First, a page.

7 Tips For Creating An Empath Sanctuary During The Pandemic
As people spend more time at home—working, studying, and socializing remotely due to the COVID-19 pandemic—more than ever, empaths need sanctuaries at home where they can retreat and recover. Because empaths are hyper-perceptive humans who can feel the energies and emotions of others as if they were their own, getting downtime to recharge in a calm, soothing sanctuary environment is important. Yet this could feel challenging if other people—like family members or roommates—are also spending more time at home, or if you are in a very small space that is now a home and an office. The following are tips for creating an empath sanctuary anytime, anywhere:
1. Accept that as an empath, you need mindful breaks from the energies and emotions of others.
In my book Self-Care for Empaths, I explain that because empaths are picking up on more, they can more easily become overwhelmed and overstimulated. Whatever is going on in the world and wherever you find yourself in it, getting downtime when you can nurture your sensitive system is a huge component of your self-care. Retreating from the energies and emotions of others so your sensitive system can recover is a necessity for empaths.
2. Remember that you can retreat and recover in almost any space.
We all love to look at the beautifully curated pictures of indoor and outdoor spaces on Instagram, but remember that your empath sanctuary doesn't have to be large...or picture-perfect. Since the pandemic began, I've had clients call me for an intuitive session from their cars (parked in the garage) in a home they share with extended family or from a bathroom in a home they share with small children. Get creative about where you can carve out a little privacy and space for yourself if you are living with other people or if you are alone and space feels limited.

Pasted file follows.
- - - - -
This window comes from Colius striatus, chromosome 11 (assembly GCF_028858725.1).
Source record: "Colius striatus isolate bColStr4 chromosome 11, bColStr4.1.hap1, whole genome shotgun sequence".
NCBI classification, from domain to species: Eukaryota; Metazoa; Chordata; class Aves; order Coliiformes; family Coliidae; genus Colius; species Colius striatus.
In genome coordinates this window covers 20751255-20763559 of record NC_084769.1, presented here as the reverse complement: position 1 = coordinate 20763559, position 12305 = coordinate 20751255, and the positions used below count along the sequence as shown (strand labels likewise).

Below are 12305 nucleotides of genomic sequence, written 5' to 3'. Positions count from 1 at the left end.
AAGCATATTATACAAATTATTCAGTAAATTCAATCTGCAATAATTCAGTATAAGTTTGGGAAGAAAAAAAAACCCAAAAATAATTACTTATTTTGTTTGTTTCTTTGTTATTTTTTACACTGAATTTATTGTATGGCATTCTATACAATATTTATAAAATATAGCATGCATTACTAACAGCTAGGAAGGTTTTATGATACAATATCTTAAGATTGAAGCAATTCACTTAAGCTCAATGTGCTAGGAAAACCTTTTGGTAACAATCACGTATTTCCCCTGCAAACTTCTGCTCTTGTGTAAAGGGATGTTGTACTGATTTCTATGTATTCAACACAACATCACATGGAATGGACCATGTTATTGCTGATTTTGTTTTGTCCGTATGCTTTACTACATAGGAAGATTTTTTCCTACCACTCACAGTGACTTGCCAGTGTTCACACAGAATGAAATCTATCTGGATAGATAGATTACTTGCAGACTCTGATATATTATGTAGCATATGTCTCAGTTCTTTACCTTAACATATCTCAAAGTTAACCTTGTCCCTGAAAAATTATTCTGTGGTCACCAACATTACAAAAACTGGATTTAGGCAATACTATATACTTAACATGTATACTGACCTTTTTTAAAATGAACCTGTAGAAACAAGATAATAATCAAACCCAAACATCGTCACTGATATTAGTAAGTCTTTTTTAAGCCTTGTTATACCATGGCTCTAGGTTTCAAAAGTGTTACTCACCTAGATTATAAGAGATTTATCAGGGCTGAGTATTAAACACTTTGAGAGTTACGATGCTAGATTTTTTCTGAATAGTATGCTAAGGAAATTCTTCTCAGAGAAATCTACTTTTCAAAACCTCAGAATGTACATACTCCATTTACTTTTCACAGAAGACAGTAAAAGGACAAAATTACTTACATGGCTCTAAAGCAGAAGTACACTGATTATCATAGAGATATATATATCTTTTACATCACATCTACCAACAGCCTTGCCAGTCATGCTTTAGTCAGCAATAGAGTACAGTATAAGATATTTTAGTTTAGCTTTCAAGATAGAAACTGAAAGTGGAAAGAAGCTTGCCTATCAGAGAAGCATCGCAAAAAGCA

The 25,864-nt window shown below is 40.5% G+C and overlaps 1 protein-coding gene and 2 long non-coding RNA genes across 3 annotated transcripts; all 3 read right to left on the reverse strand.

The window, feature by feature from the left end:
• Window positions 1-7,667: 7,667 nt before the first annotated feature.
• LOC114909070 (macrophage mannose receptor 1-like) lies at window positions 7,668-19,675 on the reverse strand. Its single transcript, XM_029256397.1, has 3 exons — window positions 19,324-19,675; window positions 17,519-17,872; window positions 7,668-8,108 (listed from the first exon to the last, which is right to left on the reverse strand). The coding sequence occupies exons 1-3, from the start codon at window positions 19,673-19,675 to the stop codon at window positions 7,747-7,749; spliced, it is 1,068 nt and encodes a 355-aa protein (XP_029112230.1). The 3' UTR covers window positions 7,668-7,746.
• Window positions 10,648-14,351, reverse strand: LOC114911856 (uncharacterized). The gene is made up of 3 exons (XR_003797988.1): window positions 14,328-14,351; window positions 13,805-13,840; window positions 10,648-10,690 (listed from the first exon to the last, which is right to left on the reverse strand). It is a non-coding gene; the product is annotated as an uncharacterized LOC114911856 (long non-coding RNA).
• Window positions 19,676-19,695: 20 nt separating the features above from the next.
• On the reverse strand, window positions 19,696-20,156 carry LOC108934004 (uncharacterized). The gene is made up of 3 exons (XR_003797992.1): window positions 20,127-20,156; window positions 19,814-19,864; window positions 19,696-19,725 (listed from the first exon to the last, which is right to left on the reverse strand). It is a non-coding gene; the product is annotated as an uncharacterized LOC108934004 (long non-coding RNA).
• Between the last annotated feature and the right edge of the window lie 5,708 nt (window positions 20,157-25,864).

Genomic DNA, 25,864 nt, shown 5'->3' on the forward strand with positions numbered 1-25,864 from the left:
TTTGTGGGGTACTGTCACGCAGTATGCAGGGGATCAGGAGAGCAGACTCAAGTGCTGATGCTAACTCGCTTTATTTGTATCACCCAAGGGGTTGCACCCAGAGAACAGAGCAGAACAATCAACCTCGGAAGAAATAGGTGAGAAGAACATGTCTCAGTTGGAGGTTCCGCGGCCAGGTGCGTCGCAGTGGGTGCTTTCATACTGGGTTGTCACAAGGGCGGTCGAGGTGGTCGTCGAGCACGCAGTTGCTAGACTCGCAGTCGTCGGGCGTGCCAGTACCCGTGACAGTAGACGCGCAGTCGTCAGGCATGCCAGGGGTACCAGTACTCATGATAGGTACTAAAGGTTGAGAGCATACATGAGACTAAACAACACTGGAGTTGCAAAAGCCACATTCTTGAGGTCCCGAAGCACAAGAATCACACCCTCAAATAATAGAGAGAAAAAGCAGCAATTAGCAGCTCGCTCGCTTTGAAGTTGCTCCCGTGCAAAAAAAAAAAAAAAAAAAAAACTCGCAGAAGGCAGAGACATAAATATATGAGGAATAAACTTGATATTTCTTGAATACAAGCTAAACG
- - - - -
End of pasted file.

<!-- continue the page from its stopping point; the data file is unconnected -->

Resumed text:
3. Transform shared or ordinary areas into empath sanctuaries.
If you decide that the living room is a good place for your empath sanctuary, but it's a high traffic area during the day until kids hit the sack, mindfully transform it into a sanctuary in the evening with candles, incense, sacred music, soft pillows and throws, crystals, or anything else that makes you feel physically comfortable and energetically centered. The same is true if you are alone in a small space that is now acting as an office and a home. Introducing sanctuary elements to a small space that serves many purposes will help it feel more like a sanctuary when you need it to.
4. Emphasize healthy retreat-and-recover activities.
If you're on the fifth episode in a row of your favorite show and the second bottle of wine, ask yourself if you may be numbing out. Healthy retreat-and-recover time should be relaxing but also allow you to stay present in the moment. Binge-watch in moderation and consider adding other activities like reading, journaling, full moon or new moon rituals, and oracle or tarot cards, etc.
5. Understand that you don't necessarily have to be alone.
Reading quietly beside a partner in bed, listening along to an inspiring podcast with your roommate, crafting with a friend, or working on a 1,000-piece puzzle with your teen could all be very healing, low-stimulation activities for your sensitive system. While you're trying to get a break from absorbing a bunch of other people's energies and emotions, this doesn't mean you necessarily have to avoid people!
6. Create an empath sanctuary in temporary spaces.
If you're staying with friends or family in their home, in a hotel, or in a longer-term Airbnb, identify a place indoors or outdoors that you can transform into an empath sanctuary when needed. This will make you feel more relaxed and at home. You might explain to others that there's a little corner of the patio you like to retreat to sometimes but that anyone is welcome to use that space when you're not there. If you're very sensitive to energy, you can always do a quick clearing of the space with smoke, water, or sound before you snuggle into your sanctuary.
7. Prioritize chill time in your sanctuary.
You might be working from home while also managing small children who are also at home, caring for someone who is ill, or answering calls and texts from friends and family who are reaching out more often than usual for emotional support. Empaths don't thrive when they are expected to be "on" all the time. Develop a regular routine with retreat-and-recover time—daily if possible—and explain to others that it's important for your self-care.
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